Counter their rejection by showing empathy when they come to you with feelings of doubt, sadness, and confusion. Tell them that rejection or failure doesn’t define them, but rather what they do with it
Understand and experience different cultures, races, and social statuses.
If you have to opportunity, expose your child to as many cultures as you can. When we lived in Germany, we had our son go to a multicultural school. In this case, he was an immigrant. He was the only American kid in the entire school.
This taught him many life skills that I am grateful for, including his compassion towards everyone, no matter their culture, background, or color of skin.
I understand not everyone has that opportunity. But there are ways to introduce different cultures through education, food, simple conversations, books.
Talk to your kids about racial diversity, and if you’re confused about where to start, there are great books that can help you communicate these ideas.
Show respect to everyone
This one most reveals itself through example. When we show respect to those around us, especially our family, our children will notice. Children learn best through examples than you giving out instructions, as what you do implants into them a consciousness of that act. Every follower sees his/her leader’s expressions as a model to be emulated.
What you do before your kids count as they set to walk by the patterns of your steps. You are the first picture of what a leader represent in the society, so lead them well.
It’s important you remind them, respect is reciprocal, you are only respected just as you respect others.
How to share and be generous
Obviously, it’s necessary to start teaching your toddler how to share their toys with other kids. You could argue that this is where you can begin to implement the notion of sharing.
But I also want to add in generosity. A giving heart is a joyful heart. We experience joy when we give. And teaching our children this essential life skill will help them understand compassion in its sincerest form.
Give to the needy — offer your time and service to help others by adopting a refugee family together, serve at a soup kitchen, or give money.
Sometimes, generosity is as simple as inviting someone over for dinner and making it special.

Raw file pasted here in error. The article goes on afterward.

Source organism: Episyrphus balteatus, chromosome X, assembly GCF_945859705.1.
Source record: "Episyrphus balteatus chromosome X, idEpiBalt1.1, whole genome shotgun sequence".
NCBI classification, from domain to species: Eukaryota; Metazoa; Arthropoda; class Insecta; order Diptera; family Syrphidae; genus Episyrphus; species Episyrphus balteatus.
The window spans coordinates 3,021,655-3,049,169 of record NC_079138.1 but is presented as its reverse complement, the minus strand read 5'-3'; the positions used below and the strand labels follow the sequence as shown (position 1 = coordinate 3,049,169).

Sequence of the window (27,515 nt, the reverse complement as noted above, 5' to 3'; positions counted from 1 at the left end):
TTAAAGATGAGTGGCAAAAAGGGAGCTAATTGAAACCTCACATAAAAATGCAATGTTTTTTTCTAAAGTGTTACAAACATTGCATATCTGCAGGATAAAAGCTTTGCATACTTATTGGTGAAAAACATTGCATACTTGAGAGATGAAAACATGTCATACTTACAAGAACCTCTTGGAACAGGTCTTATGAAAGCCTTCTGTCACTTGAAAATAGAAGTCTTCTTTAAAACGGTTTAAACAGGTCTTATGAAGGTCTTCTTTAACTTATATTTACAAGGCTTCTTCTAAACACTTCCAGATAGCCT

Westernized culture is infiltrated with easy, fast, convenient, and cheap, which often tells those around us that they aren’t worth our time or money.
Let’s say you had someone over for dinner. Do you serve them your best wine, the best quality of food, and take the time to make it meaningful? Or do you try to make it as convenient and cheap as possible? Your kids will notice these things and follow suit.
We went to our refugee friends house for dinner in Germany. They had NOTHING. But they prepared for us a feast, and all without flinching.
Our culture has replaced generosity with convenience. But as family, you can teach the rewards and joy of giving generously to others, even while residing in a selfish culture.
How to apologize
Apologizing to someone you wronged is the most humbling and challenging life skill to learn. Our human nature is infiltrated with selfishness from the moment we are born. We are needy, and in our need, we forget one another.
We forget that our actions can cause others pain. But that’s where you have to be careful. Let them know it’s okay to fail and make a mistake. But owning up to it is where this life skill can make or break a person.
I’ll just say it — when you don’t teach your child to apologize, you will raise entitled little a-holes that most likely won’t be able to have a healthy marriage or friendship.
How to know their own limits and boundaries
When your kid has a bad attitude, there is usually a reason. Perhaps they are tired, overwhelmed, or something bad happened at school.
This is why it’s so important to teach them about knowing their own limits — when they should rest, or do something for themselves.
Teach them self-care, how to say no to others, how to have boundaries, but at the same time not be selfish. That’s a thin line to walk, and one that we adults aren’t so good at.
But a child who knows his limits will be emotionally and mentally healthier than one who doesn’t know what to do when he feels overwhelmed or anxious.
And remember, in all you teach your children, do it in LOVE.
SOURCE: Word from the Bird